By Tim Munro
The St. Louis Symphony Orchestra provides scholarships for African American undergraduates who are studying in a music-related field in greater St. Louis as part of the IN UNISON Academy, the educational support arm of the orchestra’s IN UNISON program. These IN UNISON Scholars receive mentoring from SLSO staff and musicians, and have the opportunity to participate in other events and partnerships.
Michelle Byrd is the IN UNISON Programs Coordinator and Chorus Manager, and—according to one of the SLSO Scholars—“a queen.” In fact, every young person I spoke to about Michelle (or “Miss Michelle” as several called her) spoke of her deep commitment to the Scholars program, of her deep commitment to them as individuals.
This interview with Michelle was condensed and edited for clarity, and questions were removed.
The IN UNISON Chorus (a resident SLSO chorus that specializes in the performance and preservation of music of African and African American cultures) is a family. It’s a bunch of aunts and uncles and grandparents. The experiences they bring, the wisdom they have—it’s amazing. I take the legacy of the chorus very seriously, and I always try to make requests that are beneficial for the group. But sometimes managing them does feels like a child telling their parents what to do!
I have a degree in Music Education. I’ve known that I wanted to be a choir teacher since I was 13 years old. I received my certification from the University of Missouri St. Louis in music education, with an emphasis in choral conducting.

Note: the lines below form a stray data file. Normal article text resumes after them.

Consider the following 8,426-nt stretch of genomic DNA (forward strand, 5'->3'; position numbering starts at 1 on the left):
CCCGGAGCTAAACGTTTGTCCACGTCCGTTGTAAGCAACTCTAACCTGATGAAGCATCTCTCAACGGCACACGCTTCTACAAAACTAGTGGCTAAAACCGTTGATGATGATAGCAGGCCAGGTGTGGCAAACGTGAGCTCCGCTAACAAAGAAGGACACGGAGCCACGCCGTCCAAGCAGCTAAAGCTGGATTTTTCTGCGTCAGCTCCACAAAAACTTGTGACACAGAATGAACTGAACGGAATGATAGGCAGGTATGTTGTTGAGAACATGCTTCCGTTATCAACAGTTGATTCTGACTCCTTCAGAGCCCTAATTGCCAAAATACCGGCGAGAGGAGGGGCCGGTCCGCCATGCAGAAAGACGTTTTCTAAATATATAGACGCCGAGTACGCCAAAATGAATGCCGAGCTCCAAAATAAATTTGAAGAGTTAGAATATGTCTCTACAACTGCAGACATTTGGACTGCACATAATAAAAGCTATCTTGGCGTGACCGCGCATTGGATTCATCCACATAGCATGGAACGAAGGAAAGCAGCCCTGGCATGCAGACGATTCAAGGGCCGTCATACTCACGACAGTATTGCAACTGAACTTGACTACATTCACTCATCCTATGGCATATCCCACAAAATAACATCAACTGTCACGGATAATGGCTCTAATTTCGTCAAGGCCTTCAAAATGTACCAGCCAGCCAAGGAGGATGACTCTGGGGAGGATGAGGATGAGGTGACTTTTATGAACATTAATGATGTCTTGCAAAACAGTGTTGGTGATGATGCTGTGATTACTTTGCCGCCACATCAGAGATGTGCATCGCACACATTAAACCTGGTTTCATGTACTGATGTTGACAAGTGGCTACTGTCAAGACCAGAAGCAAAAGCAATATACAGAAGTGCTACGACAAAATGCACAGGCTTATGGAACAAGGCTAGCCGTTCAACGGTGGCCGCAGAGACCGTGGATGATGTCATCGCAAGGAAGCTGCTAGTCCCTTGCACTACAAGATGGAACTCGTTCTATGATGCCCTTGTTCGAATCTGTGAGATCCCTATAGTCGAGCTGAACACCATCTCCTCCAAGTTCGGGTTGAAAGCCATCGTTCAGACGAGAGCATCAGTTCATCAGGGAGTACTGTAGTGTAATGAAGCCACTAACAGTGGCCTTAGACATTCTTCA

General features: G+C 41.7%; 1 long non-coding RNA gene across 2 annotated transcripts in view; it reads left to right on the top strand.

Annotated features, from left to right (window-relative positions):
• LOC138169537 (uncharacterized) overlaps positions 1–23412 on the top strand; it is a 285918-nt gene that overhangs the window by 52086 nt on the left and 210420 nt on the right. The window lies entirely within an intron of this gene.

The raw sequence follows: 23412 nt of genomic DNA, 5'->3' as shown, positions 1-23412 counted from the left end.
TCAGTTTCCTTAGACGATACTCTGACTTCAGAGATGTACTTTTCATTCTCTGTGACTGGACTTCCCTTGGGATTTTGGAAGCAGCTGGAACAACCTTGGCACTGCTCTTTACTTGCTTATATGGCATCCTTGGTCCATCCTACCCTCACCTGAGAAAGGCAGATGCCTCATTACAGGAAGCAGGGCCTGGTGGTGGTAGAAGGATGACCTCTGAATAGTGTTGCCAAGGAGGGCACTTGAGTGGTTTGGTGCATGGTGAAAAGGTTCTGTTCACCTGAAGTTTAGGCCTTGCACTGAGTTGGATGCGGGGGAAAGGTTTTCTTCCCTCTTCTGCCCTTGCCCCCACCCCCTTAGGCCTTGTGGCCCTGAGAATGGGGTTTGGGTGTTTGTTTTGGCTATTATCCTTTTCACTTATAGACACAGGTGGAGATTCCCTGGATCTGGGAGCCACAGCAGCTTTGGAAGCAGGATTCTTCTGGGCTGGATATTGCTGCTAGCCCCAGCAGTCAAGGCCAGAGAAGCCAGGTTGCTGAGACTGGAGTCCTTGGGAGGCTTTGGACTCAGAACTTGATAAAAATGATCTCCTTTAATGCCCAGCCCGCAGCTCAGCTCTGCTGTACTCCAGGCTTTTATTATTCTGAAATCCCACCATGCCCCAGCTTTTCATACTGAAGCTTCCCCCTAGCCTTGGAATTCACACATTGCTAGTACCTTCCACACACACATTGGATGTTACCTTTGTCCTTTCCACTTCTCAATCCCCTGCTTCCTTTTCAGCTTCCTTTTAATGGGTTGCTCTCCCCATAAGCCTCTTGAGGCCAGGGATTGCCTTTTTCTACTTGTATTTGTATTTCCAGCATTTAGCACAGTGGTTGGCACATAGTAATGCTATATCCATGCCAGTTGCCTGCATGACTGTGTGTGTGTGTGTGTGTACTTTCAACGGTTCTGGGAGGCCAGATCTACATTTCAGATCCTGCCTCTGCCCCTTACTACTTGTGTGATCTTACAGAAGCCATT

As a student, I became an IN UNISON Scholar, and started singing with the IN UNISON Chorus. At the time, I had a one-track mind: I will be a teacher. But the IN UNISON Scholars program opened my eyes to new possibilities.
I’m not just a musician—I can do many things. And all those things can come together and make magic.
I started volunteering with the Holiday Festival Chorus (a chorus of high school students that performed with the SLSO during holiday concerts), and that blossomed into being able to work with many groups of people. Being part of the SLSO’s Community and Education Team, I get the chance to work with little people, I get the chance to work with older people. It’s all of the things that I love in one place.
I love working with the IN UNISON Scholars. It’s one of the best things about my job. To mentor, to encourage. To say, “It’s OK, you made a mistake. It happens. Let me show you some other tools to assist you.”
We do music at the SLSO. But for me, there are some things you have to do before you get to the music.
IN UNISON Scholars begin as high school seniors. The program creates opportunities for each Scholar tailored to what they want to do in music. We sit down with them and get an idea of what they want to do.
We connect them with any opportunities we have at Powell Hall—or with the partners we have—that fits what they want to do. There are monthly group meetings, as well as individual meetings every two weeks.
The Scholars are required to volunteer for certain opportunities, and are required to audition for one of the SLSO ensembles (the St. Louis Symphony Chorus, the IN UNISON Chorus, the St. Louis Symphony Youth Orchestra). They can go through their four years of university with us.
The program helps these young people to build connections. Not everyone has the opportunity to be connected—particularly Black students. We come alongside them and say, “Here’s what you can really do.” We want them to learn how to not limit themselves—in the chorus, there are doctors and lawyers and teachers.
You become an IN UNISON scholar, and—based on your abilities and your growth through the program—you could become a Fellow. A fellowship position is where you work for us. Especially in areas of administration. Even teachers need to know how to balance a budget, answer emails.
Tim Munro is the SLSO’s Creative Partner.